Upstairs – Lichfield

When it comes to the game of unearthing hidden gems there really is no one quite like the FoodieBoys™️.

For example, who else would walk through Lichfield and go, “see those stairs? I reckon there’s a restaurant up there.” Me. I just had an inkling.

More interestingly, this unique knack of anticipating major food events actually goes back even further than Mid-April 2023.

You see, I ate Tom Shepherd’s food at Adam’s years ago, and I distinctly remember turning to my dining lady friend and saying:

“I predict this chef will have a Michelin starred restaurant in Lichfield one day. Also, he’ll get a course to the banquet on Great British Menu.”

“Wow. Which course will he win?” She enquired.

“I’m not sure, but someone called ‘Edward Gamble’ will be one of the judges.”

“Who’s he?”

“He’ll be famous for being friends with James Acaster.”

The thing is, you’ve got no way of knowing whether any of this happened. You’ll just have to take my word for it.

The lady friend mentioned previously is now my wife, and she has an annoying habit of indulging in an annual ‘birthday’. I usually wine and dine her, like a good man should.

These days there is also a FoodieBaby™️ on the scene, which means two things:

  • Going out for meals is hard work
  • We have no money

So, for what might be the first time in my life, I saved up to go for a fancy meal rather than putting it on a credit card.

Enough of that

Stairs, important things. They allow a person to navigate vertical distances, downstairs and upstairs. I’ve actually got some stairs in my house so I’m pretty accustomed to how they operate, vital for this dining experience.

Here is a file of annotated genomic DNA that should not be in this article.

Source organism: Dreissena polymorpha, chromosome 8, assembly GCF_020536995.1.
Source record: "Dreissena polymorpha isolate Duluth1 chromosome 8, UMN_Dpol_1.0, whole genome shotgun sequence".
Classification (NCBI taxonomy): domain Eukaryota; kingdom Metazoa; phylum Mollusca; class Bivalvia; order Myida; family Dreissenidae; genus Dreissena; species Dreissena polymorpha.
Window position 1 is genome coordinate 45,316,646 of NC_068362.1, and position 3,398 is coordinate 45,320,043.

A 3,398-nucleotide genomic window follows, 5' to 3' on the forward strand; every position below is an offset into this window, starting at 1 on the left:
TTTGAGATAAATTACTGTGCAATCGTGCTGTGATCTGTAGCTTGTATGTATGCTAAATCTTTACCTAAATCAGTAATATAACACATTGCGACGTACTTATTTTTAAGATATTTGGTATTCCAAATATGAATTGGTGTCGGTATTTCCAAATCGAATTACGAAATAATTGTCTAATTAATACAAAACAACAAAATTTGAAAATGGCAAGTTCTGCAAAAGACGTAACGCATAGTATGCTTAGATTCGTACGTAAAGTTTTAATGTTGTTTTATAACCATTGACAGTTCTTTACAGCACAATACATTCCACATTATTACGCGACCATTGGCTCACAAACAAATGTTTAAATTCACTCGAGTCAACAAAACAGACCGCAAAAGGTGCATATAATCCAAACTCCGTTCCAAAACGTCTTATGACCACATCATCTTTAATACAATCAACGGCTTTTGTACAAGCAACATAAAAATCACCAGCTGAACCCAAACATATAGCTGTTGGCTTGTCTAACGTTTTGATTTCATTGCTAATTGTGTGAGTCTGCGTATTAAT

After ascending the stairs we were greeted by friendly faces. “I just want to check, is this a restaurant by Tom Shepherd or a famous, dead poet?” I asked?

“What?” the friendly face replied.

“The sign outside, it says ‘Upstairs by TS’.”


“And I was wondering if the TS refers to the chef Tom Shepherd or the dead poet TS Eliot.”

“The chef.”

“That’s good news, because we’re here for lunch!” I screamed with delight and excitedly patted the friendly face on the shoulder.

The friendly face introduced us to another friendly face who took us to our table. I asked my wife if I should do the TS chat again but she said no, and seeing as it was her birthday I followed her instruction.

After perusing the absolute fuckery out of the menu, we decided to have the tasting menu. Here is is for your eyes to look at.

The snacks were fantastic, especially the tuna tartare croustade. I’ve confidently decided that snacks are the best thing about fine dining, I want / need someone to open a bar where you can sit and drink and just keep ordering little mouthfuls of joy.

The cod dish and the quail were the standouts of the savoury dishes. Here I could say something like the ‘the cuisson on the demersal fish genus Gadus was exemplary’ and you’d think, ‘wow this guy really knows his shit’ or ‘what a pretentious wanker’. Instead though, I’ll tell you that it tasted right nice and the sauce had a pleasing, curried warmth.

The teriyaki quail hit all my umami needs beautifully.

I nearly have to get off the bus now and need to chat about the dessert so we’ll jump to that.

This was the banana based dessert featured on Great British Menu, which seemingly should have won…

I was concerned it would taste synthetic, but it was anything but. The caramel and rum flavours brought it all together to make it one of the most pleasing desserts I’ve ever had.

I’m not going to lie, the bill (after not going to a Michelin starred restaurant for a couple of years) did nearly bring me to tears, but then I suppose you don’t have to have a cocktail to start, the extra course, extra dessert wine and a coffee to finish.

We descended the stairs and I thought about saving for the next birthday.

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